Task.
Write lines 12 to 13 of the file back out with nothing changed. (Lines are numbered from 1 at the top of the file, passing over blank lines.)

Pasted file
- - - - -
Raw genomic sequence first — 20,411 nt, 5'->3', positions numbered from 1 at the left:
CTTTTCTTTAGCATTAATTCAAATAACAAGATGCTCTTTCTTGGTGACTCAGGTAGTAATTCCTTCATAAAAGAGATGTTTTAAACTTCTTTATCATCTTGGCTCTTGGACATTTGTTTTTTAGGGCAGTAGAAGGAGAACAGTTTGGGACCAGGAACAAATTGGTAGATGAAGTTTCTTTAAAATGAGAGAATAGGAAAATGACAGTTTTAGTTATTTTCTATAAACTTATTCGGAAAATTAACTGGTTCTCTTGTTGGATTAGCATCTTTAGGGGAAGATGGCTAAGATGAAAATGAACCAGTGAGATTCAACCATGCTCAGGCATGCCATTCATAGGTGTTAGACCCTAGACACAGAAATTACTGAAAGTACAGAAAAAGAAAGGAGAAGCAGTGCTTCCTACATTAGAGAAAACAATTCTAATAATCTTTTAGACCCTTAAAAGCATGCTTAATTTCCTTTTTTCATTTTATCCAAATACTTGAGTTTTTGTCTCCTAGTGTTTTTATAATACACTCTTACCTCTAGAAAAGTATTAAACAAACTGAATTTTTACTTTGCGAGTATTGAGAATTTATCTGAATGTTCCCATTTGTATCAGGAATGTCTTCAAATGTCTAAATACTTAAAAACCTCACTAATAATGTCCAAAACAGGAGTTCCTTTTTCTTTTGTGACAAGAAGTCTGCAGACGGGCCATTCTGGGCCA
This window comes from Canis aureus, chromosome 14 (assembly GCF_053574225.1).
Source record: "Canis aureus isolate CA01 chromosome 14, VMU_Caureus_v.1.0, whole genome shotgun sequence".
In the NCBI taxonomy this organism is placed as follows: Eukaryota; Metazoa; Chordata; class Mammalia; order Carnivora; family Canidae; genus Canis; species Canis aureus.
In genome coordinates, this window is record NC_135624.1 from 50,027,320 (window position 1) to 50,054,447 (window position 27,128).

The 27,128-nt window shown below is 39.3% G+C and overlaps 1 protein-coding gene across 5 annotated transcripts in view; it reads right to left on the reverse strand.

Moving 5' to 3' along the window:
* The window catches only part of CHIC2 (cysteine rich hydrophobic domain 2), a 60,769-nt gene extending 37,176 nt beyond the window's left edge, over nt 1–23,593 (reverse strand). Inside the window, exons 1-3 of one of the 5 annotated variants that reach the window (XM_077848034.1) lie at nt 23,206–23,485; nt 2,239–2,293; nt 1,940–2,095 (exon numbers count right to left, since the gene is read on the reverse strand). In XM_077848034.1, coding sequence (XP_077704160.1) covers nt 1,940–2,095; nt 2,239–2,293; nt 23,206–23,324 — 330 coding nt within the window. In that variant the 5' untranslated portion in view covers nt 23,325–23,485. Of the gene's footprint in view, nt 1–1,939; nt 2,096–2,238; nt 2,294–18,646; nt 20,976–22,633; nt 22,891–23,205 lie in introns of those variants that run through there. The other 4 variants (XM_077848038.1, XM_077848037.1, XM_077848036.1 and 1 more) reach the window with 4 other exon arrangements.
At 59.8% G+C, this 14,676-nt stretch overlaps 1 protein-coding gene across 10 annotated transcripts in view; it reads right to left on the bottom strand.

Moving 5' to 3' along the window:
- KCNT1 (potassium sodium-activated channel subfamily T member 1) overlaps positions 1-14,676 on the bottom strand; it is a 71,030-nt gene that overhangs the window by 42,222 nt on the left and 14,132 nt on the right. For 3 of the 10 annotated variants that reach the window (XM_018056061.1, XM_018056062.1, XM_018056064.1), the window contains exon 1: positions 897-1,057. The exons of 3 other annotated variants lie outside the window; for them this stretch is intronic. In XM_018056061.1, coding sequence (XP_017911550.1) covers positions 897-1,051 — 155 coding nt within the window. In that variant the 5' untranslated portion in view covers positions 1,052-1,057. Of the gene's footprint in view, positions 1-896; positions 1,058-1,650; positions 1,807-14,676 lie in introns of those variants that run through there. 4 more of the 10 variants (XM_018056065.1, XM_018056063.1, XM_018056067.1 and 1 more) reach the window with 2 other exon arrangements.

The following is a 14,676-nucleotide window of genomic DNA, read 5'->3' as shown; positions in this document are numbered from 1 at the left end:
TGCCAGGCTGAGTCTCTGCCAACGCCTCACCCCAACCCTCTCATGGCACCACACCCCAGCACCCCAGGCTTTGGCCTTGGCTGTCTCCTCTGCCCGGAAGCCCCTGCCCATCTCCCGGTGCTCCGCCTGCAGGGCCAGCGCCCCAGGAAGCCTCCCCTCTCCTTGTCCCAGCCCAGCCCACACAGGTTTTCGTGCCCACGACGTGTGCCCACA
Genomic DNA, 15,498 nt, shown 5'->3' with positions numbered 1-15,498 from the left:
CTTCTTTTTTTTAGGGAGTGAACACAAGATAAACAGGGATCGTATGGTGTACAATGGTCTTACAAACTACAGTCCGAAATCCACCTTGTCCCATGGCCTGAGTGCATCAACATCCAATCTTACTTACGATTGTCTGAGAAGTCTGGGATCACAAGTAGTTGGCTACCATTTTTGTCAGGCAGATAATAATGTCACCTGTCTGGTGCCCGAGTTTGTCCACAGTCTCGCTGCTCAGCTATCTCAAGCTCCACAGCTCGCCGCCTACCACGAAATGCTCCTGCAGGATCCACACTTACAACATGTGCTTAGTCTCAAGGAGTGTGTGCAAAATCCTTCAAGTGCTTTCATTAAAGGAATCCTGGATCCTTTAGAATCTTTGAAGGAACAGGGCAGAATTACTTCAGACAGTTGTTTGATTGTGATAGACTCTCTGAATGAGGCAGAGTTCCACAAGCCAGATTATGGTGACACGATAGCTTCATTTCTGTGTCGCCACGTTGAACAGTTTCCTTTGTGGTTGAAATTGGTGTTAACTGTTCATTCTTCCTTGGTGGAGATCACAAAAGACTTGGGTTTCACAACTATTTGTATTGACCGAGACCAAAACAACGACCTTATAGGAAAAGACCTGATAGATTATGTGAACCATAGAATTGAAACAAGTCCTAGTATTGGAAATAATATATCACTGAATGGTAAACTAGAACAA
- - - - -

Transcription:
- KCNT1 (potassium sodium-activated channel subfamily T member 1) overlaps positions 1-14,676 on the bottom strand; it is a 71,030-nt gene that overhangs the window by 42,222 nt on the left and 14,132 nt on the right. For 3 of the 10 annotated variants that reach the window (XM_018056061.1, XM_018056062.1, XM_018056064.1), the window contains exon 1: positions 897-1,057. The exons of 3 other annotated variants lie outside the window; for them this stretch is intronic. In XM_018056061.1, coding sequence (XP_017911550.1) covers positions 897-1,051 — 155 coding nt within the window. In that variant the 5' untranslated portion in view covers positions 1,052-1,057. Of the gene's footprint in view, positions 1-896; positions 1,058-1,650; positions 1,807-14,676 lie in introns of those variants that run through there. 4 more of the 10 variants (XM_018056065.1, XM_018056063.1, XM_018056067.1 and 1 more) reach the window with 2 other exon arrangements.

The following is a 14,676-nucleotide window of genomic DNA, read 5'->3' as shown; positions in this document are numbered from 1 at the left end: